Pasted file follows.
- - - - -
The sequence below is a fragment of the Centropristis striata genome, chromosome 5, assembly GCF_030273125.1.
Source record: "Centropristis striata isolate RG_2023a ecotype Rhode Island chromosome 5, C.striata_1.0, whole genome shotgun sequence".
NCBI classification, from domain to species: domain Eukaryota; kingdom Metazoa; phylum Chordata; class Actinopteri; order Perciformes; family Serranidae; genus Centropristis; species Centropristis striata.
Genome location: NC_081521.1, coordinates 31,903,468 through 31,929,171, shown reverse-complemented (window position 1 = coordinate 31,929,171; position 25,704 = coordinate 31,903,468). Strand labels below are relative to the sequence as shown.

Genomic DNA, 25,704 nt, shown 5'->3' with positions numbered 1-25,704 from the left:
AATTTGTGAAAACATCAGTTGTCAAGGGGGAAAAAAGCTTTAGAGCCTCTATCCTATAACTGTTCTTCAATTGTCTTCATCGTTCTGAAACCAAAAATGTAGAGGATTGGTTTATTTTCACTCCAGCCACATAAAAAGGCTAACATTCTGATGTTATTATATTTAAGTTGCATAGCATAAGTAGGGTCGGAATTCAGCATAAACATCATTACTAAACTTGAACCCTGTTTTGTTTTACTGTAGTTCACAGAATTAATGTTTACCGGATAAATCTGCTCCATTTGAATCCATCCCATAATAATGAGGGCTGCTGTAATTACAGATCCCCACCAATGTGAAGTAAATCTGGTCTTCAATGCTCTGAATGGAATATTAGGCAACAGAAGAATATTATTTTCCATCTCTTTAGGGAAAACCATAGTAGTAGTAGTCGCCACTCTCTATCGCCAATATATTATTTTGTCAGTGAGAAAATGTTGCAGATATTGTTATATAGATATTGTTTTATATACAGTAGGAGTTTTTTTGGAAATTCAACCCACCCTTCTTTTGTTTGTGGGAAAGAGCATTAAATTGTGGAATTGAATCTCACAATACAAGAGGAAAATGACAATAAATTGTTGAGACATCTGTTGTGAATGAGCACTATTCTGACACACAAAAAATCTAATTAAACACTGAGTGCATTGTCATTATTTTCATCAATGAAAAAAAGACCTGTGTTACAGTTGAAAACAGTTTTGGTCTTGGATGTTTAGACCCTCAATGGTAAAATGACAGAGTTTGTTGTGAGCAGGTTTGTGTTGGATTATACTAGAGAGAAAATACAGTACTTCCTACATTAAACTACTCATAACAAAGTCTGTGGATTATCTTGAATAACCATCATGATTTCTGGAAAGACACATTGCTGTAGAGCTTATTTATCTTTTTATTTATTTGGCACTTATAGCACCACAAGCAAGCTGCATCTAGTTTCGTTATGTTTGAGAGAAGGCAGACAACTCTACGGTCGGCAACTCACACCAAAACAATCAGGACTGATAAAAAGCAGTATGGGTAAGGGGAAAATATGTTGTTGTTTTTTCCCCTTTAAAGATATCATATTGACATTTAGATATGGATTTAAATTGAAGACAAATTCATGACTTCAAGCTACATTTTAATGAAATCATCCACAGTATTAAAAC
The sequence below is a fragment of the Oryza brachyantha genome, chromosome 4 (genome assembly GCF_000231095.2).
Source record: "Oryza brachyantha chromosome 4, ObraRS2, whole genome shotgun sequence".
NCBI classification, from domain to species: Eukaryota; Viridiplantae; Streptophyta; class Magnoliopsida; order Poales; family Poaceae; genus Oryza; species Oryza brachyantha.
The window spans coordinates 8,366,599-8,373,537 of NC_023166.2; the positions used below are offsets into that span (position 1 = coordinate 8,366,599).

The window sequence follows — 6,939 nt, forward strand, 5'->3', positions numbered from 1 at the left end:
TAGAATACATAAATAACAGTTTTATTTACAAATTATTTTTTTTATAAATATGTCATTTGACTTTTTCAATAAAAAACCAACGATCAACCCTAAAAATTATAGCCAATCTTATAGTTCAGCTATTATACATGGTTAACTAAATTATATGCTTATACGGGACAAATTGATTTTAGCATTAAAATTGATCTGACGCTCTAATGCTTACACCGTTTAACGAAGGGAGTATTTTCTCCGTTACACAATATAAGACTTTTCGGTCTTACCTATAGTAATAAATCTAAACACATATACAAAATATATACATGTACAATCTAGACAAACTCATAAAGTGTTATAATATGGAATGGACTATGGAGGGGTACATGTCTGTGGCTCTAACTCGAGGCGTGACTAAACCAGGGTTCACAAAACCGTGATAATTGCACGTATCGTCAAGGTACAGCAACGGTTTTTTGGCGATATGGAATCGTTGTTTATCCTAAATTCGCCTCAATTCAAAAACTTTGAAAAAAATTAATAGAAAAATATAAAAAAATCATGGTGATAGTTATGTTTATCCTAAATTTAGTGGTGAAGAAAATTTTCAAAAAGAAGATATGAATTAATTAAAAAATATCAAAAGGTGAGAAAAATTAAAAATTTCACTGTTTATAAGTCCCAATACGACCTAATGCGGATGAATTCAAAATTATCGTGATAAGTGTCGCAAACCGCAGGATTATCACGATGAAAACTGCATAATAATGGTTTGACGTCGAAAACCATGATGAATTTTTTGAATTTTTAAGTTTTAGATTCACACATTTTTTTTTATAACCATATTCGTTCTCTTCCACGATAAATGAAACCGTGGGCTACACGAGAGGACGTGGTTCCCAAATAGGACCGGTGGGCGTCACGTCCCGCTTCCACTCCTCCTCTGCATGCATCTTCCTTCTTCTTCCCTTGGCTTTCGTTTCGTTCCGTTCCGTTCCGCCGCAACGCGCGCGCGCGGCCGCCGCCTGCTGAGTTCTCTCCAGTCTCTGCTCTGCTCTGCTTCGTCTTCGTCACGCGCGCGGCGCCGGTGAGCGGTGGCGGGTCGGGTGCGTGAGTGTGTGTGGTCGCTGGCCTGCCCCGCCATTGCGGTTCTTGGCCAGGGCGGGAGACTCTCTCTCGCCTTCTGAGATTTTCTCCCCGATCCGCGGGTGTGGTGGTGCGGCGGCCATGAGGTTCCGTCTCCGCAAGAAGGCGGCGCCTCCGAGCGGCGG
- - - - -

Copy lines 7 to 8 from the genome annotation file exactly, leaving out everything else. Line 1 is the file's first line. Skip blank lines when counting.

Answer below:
The sequence below is a fragment of the Oryza brachyantha genome, chromosome 4 (genome assembly GCF_000231095.2).
Source record: "Oryza brachyantha chromosome 4, ObraRS2, whole genome shotgun sequence".